A year ago, I wrote a post about how and why absurdly addicted I, and most of the world, am to sports. Here are the physical and psychological effects of sports fandom, with a few updates…
Football Fandom Runs Deep and Affects the Brain
My Texas A&M football fandom began at a young age, and it’s progressively worsened into a serious condition. Symptoms include irrational beliefs that “this season will be different” (every season); uncontrollable emotion anytime my team scores, recovers a fumble, or intercepts a pass; low-key stalking high school players to learn where they’ll commit; and owning enough maroon clothing to outfit a small village.
Though my addiction might seem absurd to some, I know I’m in good company. Across the globe, sports enthusiasts do seemingly crazy things in the name of fandom every day. It’s as if our critical thinking skills are hindered by an addiction to our team.
And, that’s it. We’re addicts- looking for our next high. We sacrifice reason and logic for a chance to feel that flood of dopamine when A&M beats Clemson (hey, it could happen; we’re only 11 point underdogs).*
*Update: remember how I said it could happen? Well it basically did, but it’s part of the tragic hero nature of Aggie football to get screwed by refs:
Your Sports Addiction is Scientific: Physical and Psychological Effects are Real
There’s science to support the potentially addictive nature of fandom. We have very measurable physical effects when watching, or even discussing, our team. Elevated blood pressure, increased adrenaline, and changes in posture or speech are just a few of physical characteristics that accompany game time behavior.
If you listen to a die-hard sports fan, you’ll notice the abundance of the word “we.” In this, the fan is grouping himself with the players, coaches, and fellow fans. It’s our mirror neurons that give us the ability to place ourselves in the shoes of the actual players. Though we’re not in the game, we still feel like we have a part in the outcome. Our addiction is both physical and psychological.
Personally, I think this addiction to sports is both wonderful and terrible.
Humans crave connection. We’re built for community. For many, sports offer the chance to be a part of something. For me, being an Aggie is belonging to a
cult community of individuals who share a passion for something bigger than any one of us. But, it’s not just an Aggie thing.
For a large portion of the world, soccer is an integral part of culture. The passion and community of soccer fans is an incredible sight to behold. For millions of children and adults, soccer isn’t just a sport, but it’s the escape from an often challenging life. Watching a game offers a momentary reprieve from the stresses of life.*
*Update: this year’s Women’s World Cup was massively controversial for Americans. Political speech from players dominated and divided the country. As a result, some Americans rooted for England to win the title…before the game began. But, fandom and patriotism took effect shortly after the first kick, and by the end, most Americans were proud to once again beat the British.
Athletes and Coaches Can Do No Wrong
The dark side of fandom is our ability to rationalize away sins for the players, coaches, and schools we love. I’m going to call out Ohio State University here because it’s the most recent, most egregious example of ignoring blatant misconduct for the sake of winning. When we let our addiction to the game supersede our morality, we set a dangerous precedent. Sure, Urban Meyer is a phenomenal coach, but he’s also a jerk. And, what are we saying to the up and coming generation about accountability when we let Coach Meyer off the hook because he wins games? I don’t think these are the values we should be teaching. Our addiction has clouded our judgement.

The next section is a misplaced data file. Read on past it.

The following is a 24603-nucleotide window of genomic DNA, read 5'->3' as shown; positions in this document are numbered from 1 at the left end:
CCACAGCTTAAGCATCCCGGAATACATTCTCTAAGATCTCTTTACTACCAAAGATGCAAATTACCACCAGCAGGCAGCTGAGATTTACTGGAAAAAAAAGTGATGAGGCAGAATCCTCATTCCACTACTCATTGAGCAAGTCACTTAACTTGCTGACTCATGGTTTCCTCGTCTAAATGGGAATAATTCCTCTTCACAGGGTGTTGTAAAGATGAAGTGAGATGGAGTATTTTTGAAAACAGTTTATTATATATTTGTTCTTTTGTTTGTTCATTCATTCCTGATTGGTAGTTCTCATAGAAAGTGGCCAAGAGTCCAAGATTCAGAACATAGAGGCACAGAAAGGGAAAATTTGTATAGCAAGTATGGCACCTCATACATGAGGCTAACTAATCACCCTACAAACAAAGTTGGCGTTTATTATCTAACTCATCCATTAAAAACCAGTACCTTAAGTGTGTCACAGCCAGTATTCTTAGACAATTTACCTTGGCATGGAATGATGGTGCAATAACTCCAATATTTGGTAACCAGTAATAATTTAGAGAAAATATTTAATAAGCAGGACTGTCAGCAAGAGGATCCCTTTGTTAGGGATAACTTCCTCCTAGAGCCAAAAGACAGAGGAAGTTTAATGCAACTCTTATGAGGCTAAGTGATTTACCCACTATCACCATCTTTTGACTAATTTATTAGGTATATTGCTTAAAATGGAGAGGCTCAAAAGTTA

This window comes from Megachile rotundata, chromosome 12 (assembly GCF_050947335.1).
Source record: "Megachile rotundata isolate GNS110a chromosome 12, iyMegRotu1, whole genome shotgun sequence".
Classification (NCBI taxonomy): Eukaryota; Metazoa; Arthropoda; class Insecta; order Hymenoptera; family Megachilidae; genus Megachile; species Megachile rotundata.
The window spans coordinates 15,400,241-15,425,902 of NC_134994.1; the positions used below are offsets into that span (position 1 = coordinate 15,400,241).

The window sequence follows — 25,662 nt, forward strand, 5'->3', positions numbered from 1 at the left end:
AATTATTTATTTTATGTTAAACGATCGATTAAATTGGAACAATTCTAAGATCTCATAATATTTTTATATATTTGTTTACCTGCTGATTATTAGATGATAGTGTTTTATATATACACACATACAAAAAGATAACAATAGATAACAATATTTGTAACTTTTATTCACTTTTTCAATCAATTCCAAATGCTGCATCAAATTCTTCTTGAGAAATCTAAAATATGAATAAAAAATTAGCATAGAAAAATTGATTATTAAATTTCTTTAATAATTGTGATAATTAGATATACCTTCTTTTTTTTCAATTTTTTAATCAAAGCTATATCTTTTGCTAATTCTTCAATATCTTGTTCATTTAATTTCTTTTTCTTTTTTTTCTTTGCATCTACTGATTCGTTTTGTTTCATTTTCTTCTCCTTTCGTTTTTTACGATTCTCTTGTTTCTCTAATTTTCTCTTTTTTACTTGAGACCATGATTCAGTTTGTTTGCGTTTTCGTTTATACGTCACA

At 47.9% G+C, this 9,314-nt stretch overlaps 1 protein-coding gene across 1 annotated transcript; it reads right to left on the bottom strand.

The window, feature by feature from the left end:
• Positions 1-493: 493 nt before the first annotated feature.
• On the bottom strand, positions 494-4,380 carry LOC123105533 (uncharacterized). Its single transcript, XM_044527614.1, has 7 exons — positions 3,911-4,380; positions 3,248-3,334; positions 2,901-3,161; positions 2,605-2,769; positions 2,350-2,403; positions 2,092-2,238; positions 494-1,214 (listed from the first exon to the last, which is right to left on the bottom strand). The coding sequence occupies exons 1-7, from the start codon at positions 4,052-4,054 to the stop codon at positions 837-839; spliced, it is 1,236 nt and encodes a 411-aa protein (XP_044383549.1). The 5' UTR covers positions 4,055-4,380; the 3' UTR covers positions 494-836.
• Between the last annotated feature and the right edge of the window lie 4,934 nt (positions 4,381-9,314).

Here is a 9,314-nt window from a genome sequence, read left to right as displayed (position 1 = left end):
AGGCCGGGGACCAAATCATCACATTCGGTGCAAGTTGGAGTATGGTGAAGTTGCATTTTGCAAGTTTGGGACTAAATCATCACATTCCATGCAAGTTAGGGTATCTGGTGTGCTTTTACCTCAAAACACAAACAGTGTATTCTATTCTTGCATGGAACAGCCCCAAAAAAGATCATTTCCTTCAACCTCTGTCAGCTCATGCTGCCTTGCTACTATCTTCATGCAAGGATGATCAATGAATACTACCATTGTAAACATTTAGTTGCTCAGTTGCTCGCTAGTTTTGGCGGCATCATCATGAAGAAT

OSU isn’t the only administration to permit poor conduct. Every fan base has moments in its history we’d like to hide. We’ve all justified bad behavior from our favorite players and swore, “he’s really not a bad guy… he just made a mistake.”
From the outsider’s perspective, the amount of energy and emotion we dedicate to teams and players almost seems like lunacy. It’s just a game, right? They may just be games, but for many, they’re also community. They’re part of our identity. We feel successful when our team wins- a sense of failure when they lose. When our coach receives criticism for misconduct, we feel personally attacked.
For me, the addiction is well worth it. I’ve made some of my best friends at those games. I’ve cried tears of joy and frustration at those games (if you’re an Aggie and didn’t cry when we beat Alabama in 2012 and when we lost to UCLA in 2017, you’re a monster). The community and connection I find as a fan is unbeatable… even though my team is usually very beatable.
I have no doubt I will continue to do ridiculous things in the name of fandom; and I know I’m surrounded by good people who’ll be doing the same.*
*Update: this is a personal note, but the last few dates I had were with guys who didn’t know or enjoy football. As a football addict, I wondered if this meant my life would be spent pining for an Aggie natty alone. But this article’s posting last year convinced another Ag that there are women who might be as obsessed about recruiting as he is. And I hear wedding bells set to the tune of the Aggie War Hymn.
2019 College Football is Almost Here
Here’s to another season of turbulence- high highs and low lows. God bless Jimbo Fisher, Aggie football, and the community we sports fans need to survive the physical and psychological effects of sports.